Thursday, 3 October 2013

About Time (2013)

About Time Poster.jpgBack to the Romance

At the age of 21, Tim discovers he can travel in time and change what happens and has happened in his own life. His decision to make his world a better place by getting a girlfriend turns out not to be as easy as you might think.

If we based films upon first impressions, than About Time would seem to be a derivative romantic-comedy which just happens to have time travel within it, used merely to push the plot along. As it turns out, Richard Curtis' latest turns out to be exactly that, for the first half. The plot goes along predictably, guy meets the perfect girl, then loses her and embarks on a quest to get her back.

The second half then moves away from the boy meets girl story and focuses on telling a tale about the relationship between Tim and his father. This is where the film is at it's strongest, largely thanks to the wonderful acting that goes on between Domhall Gleeson and Bill Nighy.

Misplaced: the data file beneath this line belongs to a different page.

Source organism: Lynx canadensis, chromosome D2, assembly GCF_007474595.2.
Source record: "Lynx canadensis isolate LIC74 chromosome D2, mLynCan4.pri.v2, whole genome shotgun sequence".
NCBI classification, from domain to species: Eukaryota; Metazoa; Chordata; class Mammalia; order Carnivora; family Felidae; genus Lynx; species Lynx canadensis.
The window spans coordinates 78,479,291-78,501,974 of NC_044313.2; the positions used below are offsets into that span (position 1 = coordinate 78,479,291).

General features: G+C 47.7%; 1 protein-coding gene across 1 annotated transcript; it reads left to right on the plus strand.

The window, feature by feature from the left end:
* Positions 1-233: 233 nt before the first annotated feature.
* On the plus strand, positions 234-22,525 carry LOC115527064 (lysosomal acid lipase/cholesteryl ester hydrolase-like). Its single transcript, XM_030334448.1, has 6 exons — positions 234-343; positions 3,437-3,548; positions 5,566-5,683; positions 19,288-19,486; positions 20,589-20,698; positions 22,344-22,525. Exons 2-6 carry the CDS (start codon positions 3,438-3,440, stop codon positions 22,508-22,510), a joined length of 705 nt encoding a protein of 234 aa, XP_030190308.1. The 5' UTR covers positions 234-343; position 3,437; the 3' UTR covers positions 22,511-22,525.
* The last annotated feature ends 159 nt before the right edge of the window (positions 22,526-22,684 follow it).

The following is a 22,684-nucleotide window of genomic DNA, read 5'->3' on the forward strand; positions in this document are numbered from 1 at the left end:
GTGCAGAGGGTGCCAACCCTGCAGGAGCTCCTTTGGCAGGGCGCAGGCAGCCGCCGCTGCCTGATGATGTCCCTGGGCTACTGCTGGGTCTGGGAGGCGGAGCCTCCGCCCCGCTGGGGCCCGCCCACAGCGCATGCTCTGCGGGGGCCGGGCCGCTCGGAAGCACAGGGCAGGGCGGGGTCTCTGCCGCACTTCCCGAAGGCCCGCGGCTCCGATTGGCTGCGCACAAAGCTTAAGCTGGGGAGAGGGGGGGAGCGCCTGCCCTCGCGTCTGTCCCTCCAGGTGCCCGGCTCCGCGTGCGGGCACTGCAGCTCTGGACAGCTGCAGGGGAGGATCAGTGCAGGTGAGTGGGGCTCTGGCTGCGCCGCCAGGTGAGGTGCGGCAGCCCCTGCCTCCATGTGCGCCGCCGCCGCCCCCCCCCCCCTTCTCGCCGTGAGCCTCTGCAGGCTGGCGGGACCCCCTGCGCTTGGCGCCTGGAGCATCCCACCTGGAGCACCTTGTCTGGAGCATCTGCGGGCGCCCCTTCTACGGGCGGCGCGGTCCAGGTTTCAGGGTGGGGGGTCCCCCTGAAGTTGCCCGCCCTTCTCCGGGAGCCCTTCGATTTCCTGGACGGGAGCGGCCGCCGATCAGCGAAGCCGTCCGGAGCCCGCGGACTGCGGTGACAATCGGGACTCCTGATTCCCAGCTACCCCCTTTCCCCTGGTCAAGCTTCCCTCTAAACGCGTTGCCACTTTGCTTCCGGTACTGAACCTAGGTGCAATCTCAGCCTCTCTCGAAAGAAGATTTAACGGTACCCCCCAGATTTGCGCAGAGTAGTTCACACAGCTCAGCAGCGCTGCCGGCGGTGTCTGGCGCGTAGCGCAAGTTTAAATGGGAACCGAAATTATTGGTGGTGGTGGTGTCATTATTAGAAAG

While Curtis focuses the bulk of the development on the main characters, he offers next to nothing for anybody else. We don't get to know the side characters as actually being characters, amounting to little more than caricatures and plot devices. Chances are, you'll come out not remembering their names, but their basic titles, such as kooky sister with boyfriend troubles, nervous friend and angry writer.

Going back in time to prevent Made In Chelsea from being made.

As with any film involving time travel, there are going to be holes which can be found within the logic, which is understandable. However, Curtis attempts to set rules in order to limit the time travelling ability, which comes off as headscratchingly befuddling. Also, for a film that's billed as a romcom, there is an obvious absence of moments worth laughing at.

About Time may fall short in its comedic attempts and come off overly familiar in the romance moments, but it succeeds in presenting a relationship between father and son. However, if you wanted to see this film in order to glimpse Richard Griffiths in his final role, you'd be better off watching Withnail & I, or even The Naked Gun 2½: The Smell of Fear.

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